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Whisper or Shout? How Lead and Demand Generation Differ

When you’ve got a secret to tell someone, do you shout? No, you whisper. But when you’ve got a group announcement to make, you know a whisper won’t cut it.

Whispering is intimate. If lead generation — the process of creating, maintaining, and monitoring prospect interest — were a spoken conversation, it would be a quiet, one-on-one chat. Shouting, on the other hand, gets attention. It’s the verbal equivalent of demand generation, which is how marketers develop and manage buying interest across a broad body of consumers.

Although any message can be shouted or whispered, there’s a reason you use one in certain situations and not the other.

Generating Demand

Most B2C — and some B2B — companies talk not to specific buyers, but to large groups. To showcase an audience’s need for a certain product, they turn to demand generation.

How is demand generation done? Marketers can certainly use outbound tactics like billboards and telemarketing, but inbound tactics like social media and influencer marketing tend to be more successful. Word-of-mouth marketing is particularly effective, according to Hawke Media CEO Erik Huberman, because it essentially leverages customers as unpaid marketers. Word-of-mouth marketers often lean on content like podcasts and blogs, but it’s possible to get the ball rolling with minimal paid media.

The biggest challenge with a demand generation strategy tends to be a low conversion rate. By going broad, demand generators often struggle to reach individual buyers. To increase their conversion rate, they aim for the furthest reach possible. Lead generators, as you might expect, do exactly the opposite.

Generating Leads

Unlike demand generation, lead generation attempts to optimize conversion rates by shrinking the scale of the conversation. By limiting themselves to a small audience, marketers hope to attract people who are easy for salespeople to close. The reasoning is that someone who gave up his personal data must have seen value in the company’s “bait.”


How, exactly, do lead generators put customers in a sharing mood? Marketing consultant Shane Barker suggests using social media, influencers, newsletters, contests, and more to drive users to an on-site contact form. Those assets should speak directly to the target user, who’s defined as someone with the particular pain point or opportunity that the company’s services can solve.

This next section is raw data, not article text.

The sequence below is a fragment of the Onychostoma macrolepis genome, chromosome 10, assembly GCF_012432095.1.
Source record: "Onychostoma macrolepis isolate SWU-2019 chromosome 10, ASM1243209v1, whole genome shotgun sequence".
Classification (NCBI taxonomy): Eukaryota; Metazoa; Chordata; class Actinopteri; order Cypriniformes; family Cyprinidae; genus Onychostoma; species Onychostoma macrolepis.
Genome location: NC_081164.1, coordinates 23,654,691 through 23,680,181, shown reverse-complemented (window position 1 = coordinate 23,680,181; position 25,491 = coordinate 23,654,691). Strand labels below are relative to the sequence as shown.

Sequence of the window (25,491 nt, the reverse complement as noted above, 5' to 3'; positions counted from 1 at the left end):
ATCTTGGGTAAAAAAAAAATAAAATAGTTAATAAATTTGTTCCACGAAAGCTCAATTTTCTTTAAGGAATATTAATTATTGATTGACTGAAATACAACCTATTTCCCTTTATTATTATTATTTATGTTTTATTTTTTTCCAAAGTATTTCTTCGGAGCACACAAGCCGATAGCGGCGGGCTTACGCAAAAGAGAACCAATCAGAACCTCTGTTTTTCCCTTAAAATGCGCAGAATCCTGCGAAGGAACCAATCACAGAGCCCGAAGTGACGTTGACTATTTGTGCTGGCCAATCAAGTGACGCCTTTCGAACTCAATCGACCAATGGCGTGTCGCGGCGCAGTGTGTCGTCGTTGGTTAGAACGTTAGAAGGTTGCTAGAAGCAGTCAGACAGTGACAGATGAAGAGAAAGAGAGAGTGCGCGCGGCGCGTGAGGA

What about products? Well, lead generation can work for niche audiences, like yacht buyers, but it’s typically used in the context of business services. Why? Because B2B buyers are sold on the basis of need and trust. When McKinsey looked at the future of B2B sales growth, it noted that 76 percent of buyers prefer to speak with a salesperson before making their first purchase. That’s why lead generators like to hop on the phone, while demand generators avoid it at all costs.

Can You Do Both?

In a perfect world, companies wouldn’t have to choose between lead and demand generation. Every business wants both to generate buzz and to speak straight to their target customers. In the real world, budget constraints force marketers to select a main strategy.

Start with your product. What are you offering, and who’s your ideal buyer? If it’s something like dish soap — an inexpensive commodity with many options on the market — demand generation is your best bet. If you’ve got an HR consulting company — a niche service that few people understand on first encounter — lead generation is the way to go. A company like Blue Apron, which offers a somewhat-understood service to a consumer audience, could probably go either way.

What about tactics? Think about your buyer’s journey. The “right” channels depend on where they buy: Are they looking at magazines while waiting at the doctor’s office? Are they reading recipes on their phone at the grocery store? Demand generators do best when their product is top of mind at the point of sale.

There’s a time to whisper, and there’s a time to shout. The key to getting the word out is to know when — and with whom — to do each.

                                                                                                          

Demand and lead generation play key roles in marketing, but the next step involves lead management. How can you properly score your leads based on their level of interest and how do you nurture them and bring them across the finish line to make a conversion? Find out how to “Do More with Lead Management.”

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